Inspecting the error message, we see that it is unhappy with line 219 of the main /etc/apache2/apache2.conf file. Looking at that line we can see that it is simply loading all of the other config files in sites-enabled which means that before it even gets to load my new cgit config file it fails.


So now that we have done some basic troubleshooting. It's time to dig into the manual for further information. I know that the config file is failing to load, and knowing my fat fingers it is very likely a config error on my part. Before reading 200 pages of documentation on the apache website we should take a look at the built in help to see if we can find something of value.

root@nuc:/etc/apache2# apache2 -help
Usage: apache2 [-D name] [-d directory] [-f file]
 [-C "directive"] [-c "directive"]
 [-k start|restart|graceful|graceful-stop|stop]
 [-v] [-V] [-h] [-l] [-L] [-t] [-T] [-S] [-X]
 -D name : define a name for use in <IfDefine name> directives
 -d directory : specify an alternate initial ServerRoot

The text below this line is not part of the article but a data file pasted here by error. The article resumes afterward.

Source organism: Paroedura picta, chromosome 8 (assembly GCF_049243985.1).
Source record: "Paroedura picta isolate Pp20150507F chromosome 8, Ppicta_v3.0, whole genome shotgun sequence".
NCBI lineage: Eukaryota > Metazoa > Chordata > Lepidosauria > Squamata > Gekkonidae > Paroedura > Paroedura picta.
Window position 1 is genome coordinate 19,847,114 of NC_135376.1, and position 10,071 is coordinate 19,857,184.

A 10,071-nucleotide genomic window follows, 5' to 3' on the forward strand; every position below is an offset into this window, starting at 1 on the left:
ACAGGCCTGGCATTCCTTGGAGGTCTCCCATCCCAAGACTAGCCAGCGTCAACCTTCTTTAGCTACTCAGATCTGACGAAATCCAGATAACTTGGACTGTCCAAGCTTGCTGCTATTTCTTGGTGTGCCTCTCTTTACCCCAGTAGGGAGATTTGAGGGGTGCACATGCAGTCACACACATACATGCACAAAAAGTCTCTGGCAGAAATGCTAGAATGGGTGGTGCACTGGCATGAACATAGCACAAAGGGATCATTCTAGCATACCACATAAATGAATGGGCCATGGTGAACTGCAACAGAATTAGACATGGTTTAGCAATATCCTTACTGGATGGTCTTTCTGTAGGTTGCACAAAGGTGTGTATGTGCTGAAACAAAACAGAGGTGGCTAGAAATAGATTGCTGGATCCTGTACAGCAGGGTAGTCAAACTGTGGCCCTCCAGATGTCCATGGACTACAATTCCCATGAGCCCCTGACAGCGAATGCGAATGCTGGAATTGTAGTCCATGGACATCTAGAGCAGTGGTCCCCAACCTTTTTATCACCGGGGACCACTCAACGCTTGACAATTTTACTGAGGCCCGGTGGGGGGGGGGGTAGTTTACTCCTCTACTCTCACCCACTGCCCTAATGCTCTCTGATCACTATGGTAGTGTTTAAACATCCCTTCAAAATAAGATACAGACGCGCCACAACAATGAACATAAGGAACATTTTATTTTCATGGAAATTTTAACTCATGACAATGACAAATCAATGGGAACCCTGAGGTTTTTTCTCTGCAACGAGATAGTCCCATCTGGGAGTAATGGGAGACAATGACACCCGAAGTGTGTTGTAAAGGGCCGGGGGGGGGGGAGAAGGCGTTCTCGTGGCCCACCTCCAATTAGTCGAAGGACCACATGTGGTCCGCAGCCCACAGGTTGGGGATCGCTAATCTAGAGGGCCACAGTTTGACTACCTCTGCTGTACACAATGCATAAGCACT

-f file : specify an alternate ServerConfigFile
 -C "directive" : process directive before reading config files
 -c "directive" : process directive after reading config files
 -e level : show startup errors of level (see LogLevel)
 -E file : log startup errors to file
 -v : show version number
 -V : show compile settings
 -h : list available command line options (this page)
 -l : list compiled in modules
 -L : list available configuration directives
 -t -D DUMP_VHOSTS : show parsed vhost settings
 -t -D DUMP_RUN_CFG : show parsed run settings
 -S : a synonym for -t -D DUMP_VHOSTS -D DUMP_RUN_CFG
 -t -D DUMP_MODULES : show all loaded modules
 -M : a synonym for -t -D DUMP_MODULES
 -t : run syntax check for config files
 -T : start without DocumentRoot(s) check
 -X : debug mode (only one worker, do not detach)

Success! It turns out we can run a linter on a specific config file using the -t flag.


root@nuc:/etc/apache2# apache2 -t -f sites-available/git.levlaz.org.conf
apache2: Syntax error on line 22 of /etc/apache2/sites-available/git.levlaz.org.conf: </VirtualHost> without matching <VirtualHost> section

Doh! Such a silly mistake with a missing </VirtualHost> closing bracket. Fixing this syntax error resolved the issue. The main takeaway for me is that the best part about most Linux tools is that they usually give you everything you need in order to succeed. We were able to troubleshoot and resolve this issue without resorting to google and running random commands that stranger posted on the internet 5 years ago.

Change the Default Terminal Editor in Debian

2017-04-28 ][ Tags: debian

Debian comes with a very handy utility called update-alternatives that helps to set default tools for various tasks.